Why is there so much animosity between Christians and Muslims?
Though Christianity and Islam both claim to be religions of peace, there has been much animosity between many Christians and Muslims. What are some of the reasons for these attitudes?
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Historically, Muslim-led nations and Western nations (which are often viewed as being "Christian nations") have been enemies in many wars. Most notable are the violent Crusades of the Middle Ages.
Currently, some Muslims view Western nations ("Christian nations") as imperialistic and attempting to occupy and dominate historically Muslim lands. Many Muslims also dislike Western support of Israel. Additionally, many Muslims see Western culture as immoral. The values perpetuated in Western society threaten the value systems of Muslim cultures.
Many Westerners, including those who are Christians, have animosity toward Muslims due to acts of terrorism by Muslim extremists. The September 11, 2001 attacks in New York, Washington, D.C., and Pennsylvania caused many Westerners to have concerns about Muslims. There are some Muslims who kill in the name of Allah, performing acts of terrorism in their furtherance of jihad. Such acts of terror result in fear, anger, and animosity.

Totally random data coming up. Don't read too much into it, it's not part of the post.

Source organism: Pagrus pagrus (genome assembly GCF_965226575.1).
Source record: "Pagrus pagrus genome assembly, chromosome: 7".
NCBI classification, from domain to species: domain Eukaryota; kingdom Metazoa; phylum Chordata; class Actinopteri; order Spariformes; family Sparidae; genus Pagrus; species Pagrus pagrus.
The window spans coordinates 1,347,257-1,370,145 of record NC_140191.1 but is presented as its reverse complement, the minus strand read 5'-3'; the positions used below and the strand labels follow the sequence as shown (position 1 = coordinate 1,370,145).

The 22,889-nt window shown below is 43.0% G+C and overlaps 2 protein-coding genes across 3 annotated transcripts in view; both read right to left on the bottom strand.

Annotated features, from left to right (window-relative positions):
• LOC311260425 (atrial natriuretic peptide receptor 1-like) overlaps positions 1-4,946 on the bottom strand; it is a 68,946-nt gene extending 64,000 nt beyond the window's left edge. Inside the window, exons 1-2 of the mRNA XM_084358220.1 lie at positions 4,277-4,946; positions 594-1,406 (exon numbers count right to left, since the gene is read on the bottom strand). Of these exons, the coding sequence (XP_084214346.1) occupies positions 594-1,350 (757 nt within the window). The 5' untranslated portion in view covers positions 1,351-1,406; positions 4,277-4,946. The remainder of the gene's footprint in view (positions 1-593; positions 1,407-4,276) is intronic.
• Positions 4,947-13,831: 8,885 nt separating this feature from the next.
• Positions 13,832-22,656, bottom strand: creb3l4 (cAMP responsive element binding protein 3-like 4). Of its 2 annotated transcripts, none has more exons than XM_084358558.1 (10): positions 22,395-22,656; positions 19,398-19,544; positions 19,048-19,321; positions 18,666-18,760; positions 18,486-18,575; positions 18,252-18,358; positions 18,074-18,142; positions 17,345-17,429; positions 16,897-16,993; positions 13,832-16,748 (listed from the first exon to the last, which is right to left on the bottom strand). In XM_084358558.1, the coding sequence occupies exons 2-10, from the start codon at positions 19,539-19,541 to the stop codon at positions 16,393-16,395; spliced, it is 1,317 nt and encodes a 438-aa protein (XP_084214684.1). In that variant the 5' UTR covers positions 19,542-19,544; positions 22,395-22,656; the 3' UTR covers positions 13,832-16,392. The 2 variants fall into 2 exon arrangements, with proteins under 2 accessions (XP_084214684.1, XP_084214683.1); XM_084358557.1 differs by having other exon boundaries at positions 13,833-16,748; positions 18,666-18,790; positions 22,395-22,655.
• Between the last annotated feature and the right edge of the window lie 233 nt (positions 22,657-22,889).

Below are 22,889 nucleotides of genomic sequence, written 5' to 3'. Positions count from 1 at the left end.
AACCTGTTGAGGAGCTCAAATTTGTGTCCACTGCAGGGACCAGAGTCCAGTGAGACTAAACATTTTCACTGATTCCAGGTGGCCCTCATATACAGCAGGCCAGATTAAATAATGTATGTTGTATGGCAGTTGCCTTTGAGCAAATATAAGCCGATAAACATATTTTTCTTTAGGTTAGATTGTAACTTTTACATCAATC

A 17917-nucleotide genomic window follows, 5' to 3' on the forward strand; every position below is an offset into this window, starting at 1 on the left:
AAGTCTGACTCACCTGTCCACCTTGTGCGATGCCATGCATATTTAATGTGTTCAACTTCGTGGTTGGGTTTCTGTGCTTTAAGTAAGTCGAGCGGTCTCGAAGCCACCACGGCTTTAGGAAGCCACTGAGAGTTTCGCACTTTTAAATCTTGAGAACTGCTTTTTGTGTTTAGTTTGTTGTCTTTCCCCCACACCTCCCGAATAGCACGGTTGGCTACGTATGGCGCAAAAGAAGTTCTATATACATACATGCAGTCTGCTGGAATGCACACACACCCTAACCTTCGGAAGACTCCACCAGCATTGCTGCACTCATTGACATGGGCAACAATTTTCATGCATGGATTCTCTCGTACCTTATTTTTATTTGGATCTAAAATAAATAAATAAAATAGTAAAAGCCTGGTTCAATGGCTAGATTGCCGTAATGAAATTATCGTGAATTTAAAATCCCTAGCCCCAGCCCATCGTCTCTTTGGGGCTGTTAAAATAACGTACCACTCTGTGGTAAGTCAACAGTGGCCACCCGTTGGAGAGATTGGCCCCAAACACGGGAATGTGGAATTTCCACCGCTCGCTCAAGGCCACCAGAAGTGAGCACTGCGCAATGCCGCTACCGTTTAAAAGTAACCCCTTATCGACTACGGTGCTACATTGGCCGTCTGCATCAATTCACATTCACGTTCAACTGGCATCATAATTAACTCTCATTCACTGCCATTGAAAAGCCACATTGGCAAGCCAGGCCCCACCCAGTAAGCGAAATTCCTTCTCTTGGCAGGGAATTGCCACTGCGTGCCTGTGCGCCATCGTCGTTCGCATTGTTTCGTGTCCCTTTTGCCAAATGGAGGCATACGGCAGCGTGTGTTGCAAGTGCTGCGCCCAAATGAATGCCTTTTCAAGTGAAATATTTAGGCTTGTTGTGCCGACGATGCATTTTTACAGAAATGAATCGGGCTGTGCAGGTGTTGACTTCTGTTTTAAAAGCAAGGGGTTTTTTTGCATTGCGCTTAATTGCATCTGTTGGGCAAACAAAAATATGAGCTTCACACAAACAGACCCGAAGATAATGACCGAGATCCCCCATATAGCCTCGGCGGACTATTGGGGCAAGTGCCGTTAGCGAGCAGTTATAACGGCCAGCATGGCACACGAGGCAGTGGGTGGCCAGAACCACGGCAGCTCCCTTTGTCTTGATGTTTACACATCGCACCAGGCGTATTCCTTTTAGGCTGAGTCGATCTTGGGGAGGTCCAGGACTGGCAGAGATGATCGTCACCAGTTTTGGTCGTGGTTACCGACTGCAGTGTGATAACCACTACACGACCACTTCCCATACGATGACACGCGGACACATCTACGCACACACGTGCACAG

Immigration is also an area of contention between Muslims and Westerners. For example, when many Muslims move to a particular area or city in Spain or Norway and refuse to assimilate, tensions rise. The presence of American military forces or U.N. peacekeepers in a Muslim country is also often seen as imperialism to Muslims.
Aside from these political reasons for animosity, religious disagreement can also be an area of contention. Both Muslims and Christians deeply value their religious beliefs and may take offense when they feel those beliefs are belittled or misunderstood.
Christians are called to love all people regardless of their background. We must stand for truth, but do so in the love of Christ. The Bible calls us to love our neighbor as ourselves (Matthew 19:19), to share the truth of Christ's love with all people (Matthew 28:18-19), and even to love enemies and pray for them (Matthew 5:44). All people are created in God's image (Genesis 1:27). Christ came to provide salvation for all who believe (John 3:16) and desires that His people love others without favoritism (James 2:1). The Muslim is not our enemy. "We do not wrestle against flesh and blood, but against the rulers, against the authorities, against the cosmic powers over this present darkness, against the spiritual forces of evil in the heavenly places" (Ephesians 6:12). Christians are called to be ambassadors of Christ and, as such, should always seek to be filled with both love and truth.
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Why should a Muslim consider becoming a Christian?
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